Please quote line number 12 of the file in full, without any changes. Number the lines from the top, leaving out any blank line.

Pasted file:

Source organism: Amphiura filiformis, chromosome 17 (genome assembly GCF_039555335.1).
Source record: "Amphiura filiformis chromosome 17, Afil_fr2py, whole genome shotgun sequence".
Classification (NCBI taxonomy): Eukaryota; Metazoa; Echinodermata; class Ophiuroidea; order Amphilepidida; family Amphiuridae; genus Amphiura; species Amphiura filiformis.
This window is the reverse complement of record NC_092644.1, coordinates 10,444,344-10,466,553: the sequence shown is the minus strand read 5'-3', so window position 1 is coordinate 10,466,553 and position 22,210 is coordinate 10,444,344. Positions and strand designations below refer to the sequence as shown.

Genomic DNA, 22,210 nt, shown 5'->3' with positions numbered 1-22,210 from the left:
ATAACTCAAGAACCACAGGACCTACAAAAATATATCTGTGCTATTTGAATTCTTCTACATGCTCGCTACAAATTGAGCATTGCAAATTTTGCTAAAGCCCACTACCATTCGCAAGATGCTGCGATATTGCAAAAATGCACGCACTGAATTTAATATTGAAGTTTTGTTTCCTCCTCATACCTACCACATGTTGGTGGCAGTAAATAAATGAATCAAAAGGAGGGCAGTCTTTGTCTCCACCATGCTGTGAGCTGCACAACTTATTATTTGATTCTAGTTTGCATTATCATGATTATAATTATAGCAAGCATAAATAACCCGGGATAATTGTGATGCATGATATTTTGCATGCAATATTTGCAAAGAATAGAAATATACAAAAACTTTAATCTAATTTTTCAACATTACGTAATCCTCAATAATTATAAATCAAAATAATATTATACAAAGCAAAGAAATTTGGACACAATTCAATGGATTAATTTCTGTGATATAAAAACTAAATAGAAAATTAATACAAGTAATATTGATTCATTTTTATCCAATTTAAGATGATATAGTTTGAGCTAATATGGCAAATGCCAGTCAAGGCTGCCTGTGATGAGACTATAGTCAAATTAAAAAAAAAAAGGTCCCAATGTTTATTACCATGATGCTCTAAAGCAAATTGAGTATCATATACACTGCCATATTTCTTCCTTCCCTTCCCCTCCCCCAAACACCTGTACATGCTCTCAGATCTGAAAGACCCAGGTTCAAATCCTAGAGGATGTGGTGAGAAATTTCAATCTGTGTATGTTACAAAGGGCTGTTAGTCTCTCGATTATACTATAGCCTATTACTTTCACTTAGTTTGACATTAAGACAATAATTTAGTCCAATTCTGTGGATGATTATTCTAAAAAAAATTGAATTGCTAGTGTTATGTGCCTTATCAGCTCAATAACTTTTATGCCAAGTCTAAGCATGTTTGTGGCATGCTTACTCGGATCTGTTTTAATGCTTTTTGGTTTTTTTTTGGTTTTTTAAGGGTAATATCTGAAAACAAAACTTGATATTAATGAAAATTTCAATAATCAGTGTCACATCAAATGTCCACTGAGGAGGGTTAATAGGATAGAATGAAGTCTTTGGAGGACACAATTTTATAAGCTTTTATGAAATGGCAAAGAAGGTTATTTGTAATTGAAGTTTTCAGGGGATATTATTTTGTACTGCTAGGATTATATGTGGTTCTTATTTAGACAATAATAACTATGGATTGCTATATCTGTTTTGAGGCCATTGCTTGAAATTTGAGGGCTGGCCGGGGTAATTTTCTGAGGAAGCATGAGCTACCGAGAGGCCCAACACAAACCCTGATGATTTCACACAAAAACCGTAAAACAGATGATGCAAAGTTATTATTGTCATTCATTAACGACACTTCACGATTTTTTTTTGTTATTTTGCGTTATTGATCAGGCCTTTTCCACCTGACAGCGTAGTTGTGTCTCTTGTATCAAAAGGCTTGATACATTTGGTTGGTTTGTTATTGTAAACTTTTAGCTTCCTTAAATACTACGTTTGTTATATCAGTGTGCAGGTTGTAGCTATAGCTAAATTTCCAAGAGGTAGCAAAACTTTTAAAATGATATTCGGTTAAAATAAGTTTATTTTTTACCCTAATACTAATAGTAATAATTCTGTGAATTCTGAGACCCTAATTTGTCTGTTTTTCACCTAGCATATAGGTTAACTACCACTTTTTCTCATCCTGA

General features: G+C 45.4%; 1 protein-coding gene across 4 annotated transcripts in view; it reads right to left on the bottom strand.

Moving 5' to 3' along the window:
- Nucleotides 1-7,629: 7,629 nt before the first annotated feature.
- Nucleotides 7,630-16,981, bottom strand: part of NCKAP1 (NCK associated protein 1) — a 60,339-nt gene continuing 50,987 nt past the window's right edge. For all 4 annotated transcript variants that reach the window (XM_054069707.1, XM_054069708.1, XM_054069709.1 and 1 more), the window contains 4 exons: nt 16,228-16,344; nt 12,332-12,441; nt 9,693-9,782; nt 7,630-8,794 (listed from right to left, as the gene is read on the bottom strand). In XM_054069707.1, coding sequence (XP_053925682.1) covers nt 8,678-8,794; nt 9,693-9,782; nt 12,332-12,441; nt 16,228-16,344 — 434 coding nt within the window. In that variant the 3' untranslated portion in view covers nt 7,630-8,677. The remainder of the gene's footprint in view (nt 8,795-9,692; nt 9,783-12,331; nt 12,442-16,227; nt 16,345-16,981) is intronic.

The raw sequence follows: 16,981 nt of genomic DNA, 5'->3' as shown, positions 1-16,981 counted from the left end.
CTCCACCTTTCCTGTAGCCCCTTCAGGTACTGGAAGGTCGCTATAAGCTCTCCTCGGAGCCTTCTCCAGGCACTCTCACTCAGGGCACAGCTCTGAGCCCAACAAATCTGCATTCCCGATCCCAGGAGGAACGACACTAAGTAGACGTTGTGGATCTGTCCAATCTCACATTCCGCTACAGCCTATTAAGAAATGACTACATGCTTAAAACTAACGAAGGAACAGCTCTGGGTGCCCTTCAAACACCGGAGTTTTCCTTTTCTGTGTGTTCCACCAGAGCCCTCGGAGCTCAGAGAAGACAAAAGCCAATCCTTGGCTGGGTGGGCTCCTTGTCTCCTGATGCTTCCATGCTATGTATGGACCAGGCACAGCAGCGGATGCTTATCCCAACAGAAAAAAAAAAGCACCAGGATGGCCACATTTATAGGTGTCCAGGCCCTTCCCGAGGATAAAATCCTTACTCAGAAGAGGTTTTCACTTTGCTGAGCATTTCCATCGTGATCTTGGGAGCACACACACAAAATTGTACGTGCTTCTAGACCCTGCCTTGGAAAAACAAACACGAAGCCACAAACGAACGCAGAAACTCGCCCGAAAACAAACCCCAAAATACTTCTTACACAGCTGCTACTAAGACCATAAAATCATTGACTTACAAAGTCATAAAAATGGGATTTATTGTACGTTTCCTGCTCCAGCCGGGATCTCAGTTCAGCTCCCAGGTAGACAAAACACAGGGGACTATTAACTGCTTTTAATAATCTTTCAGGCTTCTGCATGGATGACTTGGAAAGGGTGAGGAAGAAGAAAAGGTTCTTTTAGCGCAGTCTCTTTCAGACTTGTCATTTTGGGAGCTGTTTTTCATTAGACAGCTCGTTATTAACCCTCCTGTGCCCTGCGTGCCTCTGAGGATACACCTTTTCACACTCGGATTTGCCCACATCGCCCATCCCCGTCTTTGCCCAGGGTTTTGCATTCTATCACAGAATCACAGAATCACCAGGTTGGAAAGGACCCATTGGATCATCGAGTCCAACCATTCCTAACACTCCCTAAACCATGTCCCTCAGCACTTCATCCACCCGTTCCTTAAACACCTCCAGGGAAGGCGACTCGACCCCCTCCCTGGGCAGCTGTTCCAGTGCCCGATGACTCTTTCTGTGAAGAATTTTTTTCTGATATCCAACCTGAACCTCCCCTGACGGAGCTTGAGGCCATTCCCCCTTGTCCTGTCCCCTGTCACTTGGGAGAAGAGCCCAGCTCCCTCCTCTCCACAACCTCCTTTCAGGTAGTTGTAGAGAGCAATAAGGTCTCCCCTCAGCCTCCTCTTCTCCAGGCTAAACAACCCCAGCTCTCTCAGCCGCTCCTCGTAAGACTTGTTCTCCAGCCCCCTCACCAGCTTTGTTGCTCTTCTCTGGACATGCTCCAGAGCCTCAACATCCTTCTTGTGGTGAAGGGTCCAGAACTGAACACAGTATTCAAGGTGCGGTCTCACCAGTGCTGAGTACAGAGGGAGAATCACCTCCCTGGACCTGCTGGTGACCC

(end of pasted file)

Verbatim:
CTCCACCTTTCCTGTAGCCCCTTCAGGTACTGGAAGGTCGCTATAAGCTCTCCTCGGAGCCTTCTCCAGGCACTCTCACTCAGGGCACAGCTCTGAGCCCAACAAATCTGCATTCCCGATCCCAGGAGGAACGACACTAAGTAGACGTTGTGGATCTGTCCAATCTCACATTCCGCTACAGCCTATTAAGAAATGACTACATGCTTAAAACTAACGAAGGAACAGCTCTGGGTGCCCTTCAAACACCGGAGTTTTCCTTTTCTGTGTGTTCCACCAGAGCCCTCGGAGCTCAGAGAAGACAAAAGCCAATCCTTGGCTGGGTGGGCTCCTTGTCTCCTGATGCTTCCATGCTATGTATGGACCAGGCACAGCAGCGGATGCTTATCCCAACAGAAAAAAAAAAGCACCAGGATGGCCACATTTATAGGTGTCCAGGCCCTTCCCGAGGATAAAATCCTTACTCAGAAGAGGTTTTCACTTTGCTGAGCATTTCCATCGTGATCTTGGGAGCACACACACAAAATTGTACGTGCTTCTAGACCCTGCCTTGGAAAAACAAACACGAAGCCACAAACGAACGCAGAAACTCGCCCGAAAACAAACCCCAAAATACTTCTTACACAGCTGCTACTAAGACCATAAAATCATTGACTTACAAAGTCATAAAAATGGGATTTATTGTACGTTTCCTGCTCCAGCCGGGATCTCAGTTCAGCTCCCAGGTAGACAAAACACAGGGGACTATTAACTGCTTTTAATAATCTTTCAGGCTTCTGCATGGATGACTTGGAAAGGGTGAGGAAGAAGAAAAGGTTCTTTTAGCGCAGTCTCTTTCAGACTTGTCATTTTGGGAGCTGTTTTTCATTAGACAGCTCGTTATTAACCCTCCTGTGCCCTGCGTGCCTCTGAGGATACACCTTTTCACACTCGGATTTGCCCACATCGCCCATCCCCGTCTTTGCCCAGGGTTTTGCATTCTATCACAGAATCACAGAATCACCAGGTTGGAAAGGACCCATTGGATCATCGAGTCCAACCATTCCTAACACTCCCTAAACCATGTCCCTCAGCACTTCATCCACCCGTTCCTTAAACACCTCCAGGGAAGGCGACTCGACCCCCTCCCTGGGCAGCTGTTCCAGTGCCCGATGACTCTTTCTGTGAAGAATTTTTTTCTGATATCCAACCTGAACCTCCCCTGACGGAGCTTGAGGCCATTCCCCCTTGTCCTGTCCCCTGTCACTTGGGAGAAGAGCCCAGCTCCCTCCTCTCCACAACCTCCTTTCAGGTAGTTGTAGAGAGCAATAAGGTCTCCCCTCAGCCTCCTCTTCTCCAGGCTAAACAACCCCAGCTCTCTCAGCCGCTCCTCGTAAGACTTGTTCTCCAGCCCCCTCACCAGCTTTGTTGCTCTTCTCTGGACATGCTCCAGAGCCTCAACATCCTTCTTGTGGTGAAGGGTCCAGAACTGAACACAGTATTCAAGGTGCGGTCTCACCAGTGCTGAGTACAGAGGGAGAATCACCTCCCTGGACCTGCTGGTGACCC